The series of dollar price increases took ‘pause for the cause’, although the yields of US treasuries remained at high levels. FED members are beginning to express their views on the subject of further asset purchases under the current QE program. Robert Kaplan unexpectedly admitted that in a few months' time a discussion on the gradual phasing out of this program could be considered, that of course if the economic situation allows it. The other FED members who spoke yesterday (Barkin and Bostic) hinted that the Reserve should focus on achieving its goals for now. We have more speeches by decision makers planned.
Today, the House of Representatives intend to deal with the motion to remove President Trump from office (impeachment). The chances of that are quite slim, given that Mike Pence and some Republican members in the Senate reject the idea. The current president's term of office ends on January 20. For the markets, this brawl may not matter much indeed. The key will be any speculation as to the details of the broad fiscal program to be presented tomorrow by President-elect Joe Biden. The situation around COVID is also focused for the markets, both in the US and in the world. In Japan, a state of emergency is to be declared in three districts, while China has ordered a 7-day lockdown in Guan Province.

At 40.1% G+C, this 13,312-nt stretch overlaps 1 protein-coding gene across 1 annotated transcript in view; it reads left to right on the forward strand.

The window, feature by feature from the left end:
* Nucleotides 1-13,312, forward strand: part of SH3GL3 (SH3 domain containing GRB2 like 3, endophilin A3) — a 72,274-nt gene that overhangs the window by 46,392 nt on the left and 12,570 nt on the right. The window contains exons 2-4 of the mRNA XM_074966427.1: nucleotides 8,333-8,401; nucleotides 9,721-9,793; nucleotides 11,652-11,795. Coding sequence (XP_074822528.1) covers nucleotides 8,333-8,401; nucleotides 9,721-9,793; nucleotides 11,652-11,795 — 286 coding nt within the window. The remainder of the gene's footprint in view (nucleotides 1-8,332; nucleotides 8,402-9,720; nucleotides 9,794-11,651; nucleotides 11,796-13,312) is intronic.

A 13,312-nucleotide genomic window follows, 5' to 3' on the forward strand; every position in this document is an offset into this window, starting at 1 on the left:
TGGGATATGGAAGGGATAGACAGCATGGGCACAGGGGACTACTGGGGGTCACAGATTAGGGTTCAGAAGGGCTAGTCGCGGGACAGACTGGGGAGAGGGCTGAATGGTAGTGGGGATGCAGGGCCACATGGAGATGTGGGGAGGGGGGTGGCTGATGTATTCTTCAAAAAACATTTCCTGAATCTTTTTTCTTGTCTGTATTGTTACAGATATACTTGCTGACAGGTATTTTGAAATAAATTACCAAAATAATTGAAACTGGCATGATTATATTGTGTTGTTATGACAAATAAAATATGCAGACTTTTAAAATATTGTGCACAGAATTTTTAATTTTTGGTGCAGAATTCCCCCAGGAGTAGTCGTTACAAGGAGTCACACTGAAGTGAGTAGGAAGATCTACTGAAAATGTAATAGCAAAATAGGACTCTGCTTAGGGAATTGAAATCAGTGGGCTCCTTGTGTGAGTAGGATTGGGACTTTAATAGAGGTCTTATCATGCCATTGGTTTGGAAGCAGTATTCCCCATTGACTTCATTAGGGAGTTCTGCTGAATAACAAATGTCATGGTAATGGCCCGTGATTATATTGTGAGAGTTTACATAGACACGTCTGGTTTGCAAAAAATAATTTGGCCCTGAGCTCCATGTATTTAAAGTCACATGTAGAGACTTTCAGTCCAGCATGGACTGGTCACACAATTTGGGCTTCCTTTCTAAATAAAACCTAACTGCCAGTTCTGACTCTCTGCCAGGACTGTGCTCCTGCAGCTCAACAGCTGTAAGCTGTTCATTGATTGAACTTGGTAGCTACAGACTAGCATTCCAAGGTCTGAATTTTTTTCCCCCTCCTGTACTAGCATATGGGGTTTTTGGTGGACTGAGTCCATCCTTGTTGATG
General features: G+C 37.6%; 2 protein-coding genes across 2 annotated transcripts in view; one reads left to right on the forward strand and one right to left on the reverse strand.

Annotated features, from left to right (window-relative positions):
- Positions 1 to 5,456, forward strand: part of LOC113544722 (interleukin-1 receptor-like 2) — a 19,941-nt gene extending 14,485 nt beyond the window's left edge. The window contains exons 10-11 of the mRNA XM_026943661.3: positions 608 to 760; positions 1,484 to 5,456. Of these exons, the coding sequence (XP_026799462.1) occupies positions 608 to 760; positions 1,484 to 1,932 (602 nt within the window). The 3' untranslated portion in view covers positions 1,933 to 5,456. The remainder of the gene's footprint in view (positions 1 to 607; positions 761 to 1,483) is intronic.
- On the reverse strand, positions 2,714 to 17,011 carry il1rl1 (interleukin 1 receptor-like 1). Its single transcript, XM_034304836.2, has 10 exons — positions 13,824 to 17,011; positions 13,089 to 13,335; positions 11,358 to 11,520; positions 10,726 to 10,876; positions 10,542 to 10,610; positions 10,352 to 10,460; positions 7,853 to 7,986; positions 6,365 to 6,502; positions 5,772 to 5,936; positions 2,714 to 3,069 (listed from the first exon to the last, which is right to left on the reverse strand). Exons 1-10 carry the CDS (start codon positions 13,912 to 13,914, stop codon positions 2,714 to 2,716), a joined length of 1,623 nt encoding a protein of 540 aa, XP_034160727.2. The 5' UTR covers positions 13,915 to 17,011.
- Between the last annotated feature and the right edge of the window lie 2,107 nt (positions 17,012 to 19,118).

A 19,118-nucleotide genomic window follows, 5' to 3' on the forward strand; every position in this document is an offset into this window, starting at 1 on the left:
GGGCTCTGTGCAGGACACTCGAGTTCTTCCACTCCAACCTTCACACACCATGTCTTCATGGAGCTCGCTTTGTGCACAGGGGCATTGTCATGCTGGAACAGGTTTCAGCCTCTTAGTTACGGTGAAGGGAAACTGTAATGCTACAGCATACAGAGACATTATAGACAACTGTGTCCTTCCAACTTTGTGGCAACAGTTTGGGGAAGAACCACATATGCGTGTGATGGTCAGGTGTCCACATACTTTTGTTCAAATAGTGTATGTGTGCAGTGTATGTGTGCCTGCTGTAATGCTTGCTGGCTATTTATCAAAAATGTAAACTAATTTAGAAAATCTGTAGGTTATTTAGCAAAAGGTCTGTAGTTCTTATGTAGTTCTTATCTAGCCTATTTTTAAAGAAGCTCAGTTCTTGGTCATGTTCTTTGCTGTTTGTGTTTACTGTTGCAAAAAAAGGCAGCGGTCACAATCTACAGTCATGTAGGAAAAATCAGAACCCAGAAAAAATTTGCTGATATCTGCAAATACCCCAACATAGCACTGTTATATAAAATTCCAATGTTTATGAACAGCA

On Tuesday, those currencies that have been weak recently, such as NOK, AUD, NZD to GBP, perform the best. At the same time, they are the most sensitive to risk-on/risk-off fluctuations.
Yesterday the EURUSD broke 1.2173-76 support based on the former highs from 3-4 December. Today's correction is therefore within the so-called return movement. Is it just a technical setup? MFI remains negative, which seems to suggest that the larger correction is not over yet.
GBPUSD is also quite sensitive to global risk fluctuations, which can sometimes lead to a short-term reaction. This may have happened this morning when the peak was reached at 1.3566. Looking at the long-term perspective, the pound's outlook is weak and should not be overshadowed by the dollar's volatility. The combination of the new reality after Brexit and the clear lockdown, which may last until the end of March, should be visible in the macro data and in the rhetoric of the Bank of England.
On the daily chart, we can mark a downward move, and the last days have brought a number of important medium-term signals. It will be difficult to deny them.